Can Ronda Rousey Be the Michael Phelps for Women's MMA?

Victor ChenContributor IISeptember 11, 2012

Those who have still yet to experience the effectiveness of women competing in mixed martial arts (aka "WMMA"), one just needs to watch the Women's Strikeforce Bantamweight Champion, Ronda Rousey, in action.

Rousey has undoubtedly shown the beauty, grace and power of judo since she stepped foot into the MMA arena.

A bronze medalist in judo at the 2008 Beijing Olympic Games, Rousey became the first American to win an Olympic medal in women’s judo since its inception as an Olympic sport in 1992. This is in of itself a true honor.

Rousey is undefeated in her MMA career, having had every opponent tap out within in the first round, all via her signature move—the arm-bar. If you turned away for more than one minute, you would have missed the intricacies of Rousey's superb judo techniques.

Ask any martial artist and they will most likely tell you that watching Ronda Rousey fight is a sight of martial arts mastery.

Many ponder who can step up and truly pose a challenge for the judo Olympian. In my opinion, Ronda Rousey may do for WMMA what Michael Phelps, the most decorated Olympian of all time, has done in the Olympics for swimming.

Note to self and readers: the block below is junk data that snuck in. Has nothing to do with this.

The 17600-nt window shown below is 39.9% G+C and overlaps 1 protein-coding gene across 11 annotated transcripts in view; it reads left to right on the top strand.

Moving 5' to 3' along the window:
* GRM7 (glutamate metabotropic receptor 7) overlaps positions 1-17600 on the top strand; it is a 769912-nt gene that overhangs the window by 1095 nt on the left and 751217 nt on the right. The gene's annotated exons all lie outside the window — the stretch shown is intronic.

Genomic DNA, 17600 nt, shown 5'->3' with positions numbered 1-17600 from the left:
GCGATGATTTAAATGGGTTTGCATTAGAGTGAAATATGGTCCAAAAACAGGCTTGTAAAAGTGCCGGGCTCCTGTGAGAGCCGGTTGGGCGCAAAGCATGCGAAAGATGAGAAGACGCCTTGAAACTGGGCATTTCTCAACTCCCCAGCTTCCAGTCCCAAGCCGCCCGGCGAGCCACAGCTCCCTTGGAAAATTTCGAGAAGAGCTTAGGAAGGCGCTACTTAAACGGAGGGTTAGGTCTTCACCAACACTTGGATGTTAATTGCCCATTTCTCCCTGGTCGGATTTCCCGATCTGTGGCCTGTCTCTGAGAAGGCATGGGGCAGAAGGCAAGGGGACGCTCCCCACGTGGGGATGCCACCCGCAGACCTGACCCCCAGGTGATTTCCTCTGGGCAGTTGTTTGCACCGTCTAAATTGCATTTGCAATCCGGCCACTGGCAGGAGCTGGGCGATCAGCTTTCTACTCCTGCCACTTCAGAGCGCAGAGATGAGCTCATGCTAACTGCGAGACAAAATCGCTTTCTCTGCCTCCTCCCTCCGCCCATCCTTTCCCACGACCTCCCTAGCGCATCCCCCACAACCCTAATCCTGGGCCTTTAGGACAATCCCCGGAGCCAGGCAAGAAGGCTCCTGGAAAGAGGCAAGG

Unlike the Olympics, MMA does not have a four year time period between competitions. Whether it is the UFC, Strikeforce or even K-1, professional fighters often compete as frequently as every few months to maintain their status, skills and of course, to please fans who buy tickets to see their favorite fighter duke it out inside the cage or ring.

Thus, Rousey has many opportunities to continue competing if she chooses to. Rousey is looked upon not only as a role model for judo, but also empowering women to hone their mind, body and soul with the martial arts.

You can bet that more women, especially young girls, will begin to sign up at their local judo academies and want to do what Ronda Rousey does. 

Does this mean every girl who steps into a judo school is planning to fight or compete in the Olympics? Of course not. But if Rousey can inspire the younger generation to stay off the streets and learn self confidence and discipline with judo, then by all means I am supporting her as a fan and fellow martial artist.